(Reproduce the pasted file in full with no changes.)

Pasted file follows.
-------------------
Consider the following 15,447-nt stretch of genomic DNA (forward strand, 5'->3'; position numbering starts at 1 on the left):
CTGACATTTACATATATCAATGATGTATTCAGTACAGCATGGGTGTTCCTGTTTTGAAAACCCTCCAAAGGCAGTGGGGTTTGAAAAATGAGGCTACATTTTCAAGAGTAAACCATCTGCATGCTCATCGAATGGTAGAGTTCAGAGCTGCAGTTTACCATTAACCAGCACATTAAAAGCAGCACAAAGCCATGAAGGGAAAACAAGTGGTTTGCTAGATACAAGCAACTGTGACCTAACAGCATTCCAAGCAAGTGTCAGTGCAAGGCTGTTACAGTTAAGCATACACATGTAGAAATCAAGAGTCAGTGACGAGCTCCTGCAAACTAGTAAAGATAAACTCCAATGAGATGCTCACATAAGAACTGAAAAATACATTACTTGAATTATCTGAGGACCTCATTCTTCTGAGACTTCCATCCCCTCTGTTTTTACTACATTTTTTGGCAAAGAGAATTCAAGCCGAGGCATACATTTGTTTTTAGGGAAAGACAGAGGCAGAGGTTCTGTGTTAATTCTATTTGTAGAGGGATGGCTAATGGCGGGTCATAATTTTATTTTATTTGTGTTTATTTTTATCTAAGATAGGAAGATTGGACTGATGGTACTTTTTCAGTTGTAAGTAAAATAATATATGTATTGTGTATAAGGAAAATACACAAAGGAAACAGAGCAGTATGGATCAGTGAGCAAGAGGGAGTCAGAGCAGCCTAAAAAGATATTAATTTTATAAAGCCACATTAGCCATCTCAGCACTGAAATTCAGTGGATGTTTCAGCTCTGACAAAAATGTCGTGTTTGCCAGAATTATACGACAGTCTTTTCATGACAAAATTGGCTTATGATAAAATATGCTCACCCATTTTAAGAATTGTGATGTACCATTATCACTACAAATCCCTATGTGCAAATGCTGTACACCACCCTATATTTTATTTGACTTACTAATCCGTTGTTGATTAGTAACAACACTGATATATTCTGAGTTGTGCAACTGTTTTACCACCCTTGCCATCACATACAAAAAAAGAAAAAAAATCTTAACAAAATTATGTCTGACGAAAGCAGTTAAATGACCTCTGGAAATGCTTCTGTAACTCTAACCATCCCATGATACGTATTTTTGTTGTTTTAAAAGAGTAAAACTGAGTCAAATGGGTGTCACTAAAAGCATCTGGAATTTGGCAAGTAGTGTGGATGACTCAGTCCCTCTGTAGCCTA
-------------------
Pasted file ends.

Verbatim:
Consider the following 15,447-nt stretch of genomic DNA (forward strand, 5'->3'; position numbering starts at 1 on the left):
CTGACATTTACATATATCAATGATGTATTCAGTACAGCATGGGTGTTCCTGTTTTGAAAACCCTCCAAAGGCAGTGGGGTTTGAAAAATGAGGCTACATTTTCAAGAGTAAACCATCTGCATGCTCATCGAATGGTAGAGTTCAGAGCTGCAGTTTACCATTAACCAGCACATTAAAAGCAGCACAAAGCCATGAAGGGAAAACAAGTGGTTTGCTAGATACAAGCAACTGTGACCTAACAGCATTCCAAGCAAGTGTCAGTGCAAGGCTGTTACAGTTAAGCATACACATGTAGAAATCAAGAGTCAGTGACGAGCTCCTGCAAACTAGTAAAGATAAACTCCAATGAGATGCTCACATAAGAACTGAAAAATACATTACTTGAATTATCTGAGGACCTCATTCTTCTGAGACTTCCATCCCCTCTGTTTTTACTACATTTTTTGGCAAAGAGAATTCAAGCCGAGGCATACATTTGTTTTTAGGGAAAGACAGAGGCAGAGGTTCTGTGTTAATTCTATTTGTAGAGGGATGGCTAATGGCGGGTCATAATTTTATTTTATTTGTGTTTATTTTTATCTAAGATAGGAAGATTGGACTGATGGTACTTTTTCAGTTGTAAGTAAAATAATATATGTATTGTGTATAAGGAAAATACACAAAGGAAACAGAGCAGTATGGATCAGTGAGCAAGAGGGAGTCAGAGCAGCCTAAAAAGATATTAATTTTATAAAGCCACATTAGCCATCTCAGCACTGAAATTCAGTGGATGTTTCAGCTCTGACAAAAATGTCGTGTTTGCCAGAATTATACGACAGTCTTTTCATGACAAAATTGGCTTATGATAAAATATGCTCACCCATTTTAAGAATTGTGATGTACCATTATCACTACAAATCCCTATGTGCAAATGCTGTACACCACCCTATATTTTATTTGACTTACTAATCCGTTGTTGATTAGTAACAACACTGATATATTCTGAGTTGTGCAACTGTTTTACCACCCTTGCCATCACATACAAAAAAAGAAAAAAAATCTTAACAAAATTATGTCTGACGAAAGCAGTTAAATGACCTCTGGAAATGCTTCTGTAACTCTAACCATCCCATGATACGTATTTTTGTTGTTTTAAAAGAGTAAAACTGAGTCAAATGGGTGTCACTAAAAGCATCTGGAATTTGGCAAGTAGTGTGGATGACTCAGTCCCTCTGTAGCCTA